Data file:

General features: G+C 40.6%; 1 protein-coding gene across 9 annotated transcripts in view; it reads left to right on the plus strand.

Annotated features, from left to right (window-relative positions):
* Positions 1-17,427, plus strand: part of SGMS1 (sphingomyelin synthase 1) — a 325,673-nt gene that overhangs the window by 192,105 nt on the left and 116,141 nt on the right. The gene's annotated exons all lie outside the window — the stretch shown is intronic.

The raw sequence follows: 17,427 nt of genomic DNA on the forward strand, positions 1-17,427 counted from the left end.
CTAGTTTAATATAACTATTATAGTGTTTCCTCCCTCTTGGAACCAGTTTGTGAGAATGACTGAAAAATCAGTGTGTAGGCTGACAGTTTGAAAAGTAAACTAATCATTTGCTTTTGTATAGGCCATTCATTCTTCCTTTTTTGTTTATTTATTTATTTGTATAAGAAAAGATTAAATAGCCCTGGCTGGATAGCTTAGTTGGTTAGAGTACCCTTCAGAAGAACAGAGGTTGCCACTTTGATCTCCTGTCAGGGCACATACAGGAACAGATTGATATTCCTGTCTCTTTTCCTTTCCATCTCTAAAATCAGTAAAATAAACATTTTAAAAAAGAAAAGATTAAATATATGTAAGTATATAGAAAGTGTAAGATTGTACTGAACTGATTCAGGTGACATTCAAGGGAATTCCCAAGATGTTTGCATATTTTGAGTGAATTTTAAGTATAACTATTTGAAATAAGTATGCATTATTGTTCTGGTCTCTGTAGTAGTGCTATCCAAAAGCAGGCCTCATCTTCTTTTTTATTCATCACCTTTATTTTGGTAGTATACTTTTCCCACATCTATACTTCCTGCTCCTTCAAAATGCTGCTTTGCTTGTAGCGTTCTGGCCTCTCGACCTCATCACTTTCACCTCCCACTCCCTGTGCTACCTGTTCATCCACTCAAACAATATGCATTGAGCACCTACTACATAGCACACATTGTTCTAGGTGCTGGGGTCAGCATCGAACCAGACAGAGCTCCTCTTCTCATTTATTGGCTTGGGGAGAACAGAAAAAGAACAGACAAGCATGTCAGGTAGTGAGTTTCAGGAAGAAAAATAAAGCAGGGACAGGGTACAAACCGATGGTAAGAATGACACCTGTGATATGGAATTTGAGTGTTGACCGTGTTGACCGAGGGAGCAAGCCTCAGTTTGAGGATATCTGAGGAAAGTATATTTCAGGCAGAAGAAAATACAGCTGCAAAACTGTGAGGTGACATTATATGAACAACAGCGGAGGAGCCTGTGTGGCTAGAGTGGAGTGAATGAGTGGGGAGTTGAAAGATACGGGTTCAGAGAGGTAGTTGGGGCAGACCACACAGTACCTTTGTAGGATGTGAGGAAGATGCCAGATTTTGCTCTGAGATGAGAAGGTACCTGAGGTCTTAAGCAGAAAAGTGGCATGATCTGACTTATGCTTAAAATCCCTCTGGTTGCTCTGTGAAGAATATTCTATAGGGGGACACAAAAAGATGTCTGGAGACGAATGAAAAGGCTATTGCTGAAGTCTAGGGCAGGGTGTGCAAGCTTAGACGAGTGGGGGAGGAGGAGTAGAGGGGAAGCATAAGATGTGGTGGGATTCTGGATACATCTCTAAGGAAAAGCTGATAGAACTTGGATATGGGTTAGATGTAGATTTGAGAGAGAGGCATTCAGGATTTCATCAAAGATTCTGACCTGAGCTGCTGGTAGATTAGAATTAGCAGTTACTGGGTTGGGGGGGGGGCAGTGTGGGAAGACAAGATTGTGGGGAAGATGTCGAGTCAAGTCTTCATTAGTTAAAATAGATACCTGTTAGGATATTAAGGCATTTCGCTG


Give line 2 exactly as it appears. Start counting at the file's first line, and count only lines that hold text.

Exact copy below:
Annotated features, from left to right (window-relative positions):